Moving on through the “structured improvisation” we hit the funky organ-laden “Nick and Dime,” which then leads into the brilliant social commentary of the spoken word piece “America.” As poetry it is beautifully done with stunning imagery and flowing rhythms. As commentary and history it is brilliant and, to the progressive mind, dead on. Read the words to “America” here and elect Al Howard president.
Moving on from there is hard to do. When I first played the CD I stopped and replayed “America” at least a dozen times. But move on I eventually did and came upon the funky scream of “Peregrine” and finally onto the closing track, “Shadows & Lights,” “a musical emancipation/Call to remove shackles off a once fertile imagination.” God damn!
Also, in August/September Al Howard released a solo CD of sorts. I say of sorts because it featured all of the members of the K23 Orchestra but also a few featured and impressive guests like John Stalen of Karl Denson’s Tiny Universe, Bryan Stratman of Honey Bucket and Sean Hart of the Capricorn Travel Agency. Really. The CD is entitled (deep breath) 14 Days of the Universe in Incandescent Bloom (14 Days) and “holds a - (Kynd Music Magazine)

"Whisper of a Newborn Ghost"

It was only back in 2006 that Nas proclaimed that hip hop was dead. And he was right. As a genre, hip hop had descended from its once esteemed heights of creativity, street grittiness and innovation into a white-washed, super-glossed barren vacuum of producer driven drivel. With real instruments and even the creative use of samples stripped away, replaced by a stunningly vacuous bank of computer-generated tones and beats, each new artist's sound became a carbon copy of whatever the latest focus group determined would sell to the masses and still be able to fit comfortably into the next McDonald's commercial. Hip hop and rap had become consumer-focused, corporate banality. After all, you don't want to offend any of your super-sized Big Mac buyers.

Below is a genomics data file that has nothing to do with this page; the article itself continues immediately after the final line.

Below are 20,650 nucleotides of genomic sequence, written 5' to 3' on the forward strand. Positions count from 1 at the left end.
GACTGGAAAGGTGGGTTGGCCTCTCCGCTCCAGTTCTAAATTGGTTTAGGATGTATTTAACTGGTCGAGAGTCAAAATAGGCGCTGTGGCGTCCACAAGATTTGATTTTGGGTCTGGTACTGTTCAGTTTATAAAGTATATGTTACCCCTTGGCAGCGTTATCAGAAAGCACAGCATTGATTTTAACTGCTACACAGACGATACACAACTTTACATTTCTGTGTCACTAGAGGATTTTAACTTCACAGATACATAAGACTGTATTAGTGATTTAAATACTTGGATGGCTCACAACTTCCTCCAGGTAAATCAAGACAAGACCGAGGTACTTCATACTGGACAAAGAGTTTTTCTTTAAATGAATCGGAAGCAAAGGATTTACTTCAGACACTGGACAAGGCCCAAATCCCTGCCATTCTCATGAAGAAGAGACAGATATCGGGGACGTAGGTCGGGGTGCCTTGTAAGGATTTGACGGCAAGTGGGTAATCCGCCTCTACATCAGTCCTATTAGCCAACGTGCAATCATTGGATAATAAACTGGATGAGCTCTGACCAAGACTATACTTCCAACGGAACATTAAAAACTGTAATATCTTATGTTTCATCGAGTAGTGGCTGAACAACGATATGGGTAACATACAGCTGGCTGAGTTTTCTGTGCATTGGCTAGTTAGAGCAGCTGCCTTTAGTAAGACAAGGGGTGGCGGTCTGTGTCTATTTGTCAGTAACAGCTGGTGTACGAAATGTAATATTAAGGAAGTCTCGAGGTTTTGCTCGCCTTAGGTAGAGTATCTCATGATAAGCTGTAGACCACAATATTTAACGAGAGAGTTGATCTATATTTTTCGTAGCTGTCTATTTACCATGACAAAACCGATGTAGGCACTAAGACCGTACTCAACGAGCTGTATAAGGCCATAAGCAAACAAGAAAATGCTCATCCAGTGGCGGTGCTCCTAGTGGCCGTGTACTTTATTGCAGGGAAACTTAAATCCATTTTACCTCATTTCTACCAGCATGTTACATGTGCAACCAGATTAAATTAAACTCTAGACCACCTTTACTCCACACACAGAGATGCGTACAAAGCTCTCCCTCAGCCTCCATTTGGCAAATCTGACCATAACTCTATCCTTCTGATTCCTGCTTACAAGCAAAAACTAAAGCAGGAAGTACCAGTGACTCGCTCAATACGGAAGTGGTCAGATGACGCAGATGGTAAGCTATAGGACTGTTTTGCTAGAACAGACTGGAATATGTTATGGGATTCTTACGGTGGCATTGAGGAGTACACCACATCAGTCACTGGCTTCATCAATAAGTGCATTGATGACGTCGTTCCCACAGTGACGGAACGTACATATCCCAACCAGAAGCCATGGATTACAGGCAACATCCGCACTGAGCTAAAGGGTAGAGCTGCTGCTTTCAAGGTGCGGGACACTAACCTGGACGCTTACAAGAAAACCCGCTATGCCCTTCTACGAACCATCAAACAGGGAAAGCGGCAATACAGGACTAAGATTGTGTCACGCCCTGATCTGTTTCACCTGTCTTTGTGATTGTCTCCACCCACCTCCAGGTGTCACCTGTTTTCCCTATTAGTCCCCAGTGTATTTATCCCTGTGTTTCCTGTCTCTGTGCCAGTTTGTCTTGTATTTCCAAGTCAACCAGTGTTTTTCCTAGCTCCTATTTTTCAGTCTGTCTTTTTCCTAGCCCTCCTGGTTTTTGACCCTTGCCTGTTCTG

But from the very first funk heavy guitar riff that K23 Orchestra unleashes in "Big in El Portal," you know you're in for something different. Mixing the dynamic soul/funk tones of seventies-era Curtis Mayfield and Issac Hayes with the freaky jazz fusion blowouts of Billy Cobham and Herbie Hancock, K23 take us back to the future of rap/hip hop. Rapping over a fantastic wah-wah guitar, Alfred Howard makes his street weary statement, while the bass and live drums drive the rhythm. The groove-heavy, seventies-era guitar blast of a chorus drives the urgency of Alfred's protests, that he'll wake up, break out of the crime and despair of urban life and make his escape. Fuck, it's been ages since rap/hip hop sounded this urgent.